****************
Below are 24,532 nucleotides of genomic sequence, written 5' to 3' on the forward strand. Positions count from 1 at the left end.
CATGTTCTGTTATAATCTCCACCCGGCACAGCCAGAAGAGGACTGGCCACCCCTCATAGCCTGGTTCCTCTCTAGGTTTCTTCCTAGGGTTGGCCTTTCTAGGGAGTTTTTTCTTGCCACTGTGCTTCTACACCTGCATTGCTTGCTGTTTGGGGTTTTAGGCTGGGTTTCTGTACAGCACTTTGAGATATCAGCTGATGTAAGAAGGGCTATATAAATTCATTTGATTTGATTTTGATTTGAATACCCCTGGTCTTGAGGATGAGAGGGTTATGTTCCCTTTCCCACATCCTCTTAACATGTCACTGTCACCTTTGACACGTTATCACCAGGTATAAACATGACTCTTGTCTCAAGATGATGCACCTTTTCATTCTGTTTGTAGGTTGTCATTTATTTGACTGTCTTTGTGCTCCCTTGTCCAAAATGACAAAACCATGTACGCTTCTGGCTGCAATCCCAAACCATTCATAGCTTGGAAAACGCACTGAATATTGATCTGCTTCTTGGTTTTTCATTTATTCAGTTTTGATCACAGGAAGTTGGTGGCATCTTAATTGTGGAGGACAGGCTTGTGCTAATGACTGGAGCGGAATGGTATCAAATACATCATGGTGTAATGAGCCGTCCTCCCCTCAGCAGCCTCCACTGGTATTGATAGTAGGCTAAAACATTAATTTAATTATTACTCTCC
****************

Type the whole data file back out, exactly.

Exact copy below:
Below are 24,532 nucleotides of genomic sequence, written 5' to 3' on the forward strand. Positions count from 1 at the left end.
CATGTTCTGTTATAATCTCCACCCGGCACAGCCAGAAGAGGACTGGCCACCCCTCATAGCCTGGTTCCTCTCTAGGTTTCTTCCTAGGGTTGGCCTTTCTAGGGAGTTTTTTCTTGCCACTGTGCTTCTACACCTGCATTGCTTGCTGTTTGGGGTTTTAGGCTGGGTTTCTGTACAGCACTTTGAGATATCAGCTGATGTAAGAAGGGCTATATAAATTCATTTGATTTGATTTTGATTTGAATACCCCTGGTCTTGAGGATGAGAGGGTTATGTTCCCTTTCCCACATCCTCTTAACATGTCACTGTCACCTTTGACACGTTATCACCAGGTATAAACATGACTCTTGTCTCAAGATGATGCACCTTTTCATTCTGTTTGTAGGTTGTCATTTATTTGACTGTCTTTGTGCTCCCTTGTCCAAAATGACAAAACCATGTACGCTTCTGGCTGCAATCCCAAACCATTCATAGCTTGGAAAACGCACTGAATATTGATCTGCTTCTTGGTTTTTCATTTATTCAGTTTTGATCACAGGAAGTTGGTGGCATCTTAATTGTGGAGGACAGGCTTGTGCTAATGACTGGAGCGGAATGGTATCAAATACATCATGGTGTAATGAGCCGTCCTCCCCTCAGCAGCCTCCACTGGTATTGATAGTAGGCTAAAACATTAATTTAATTATTACTCTCC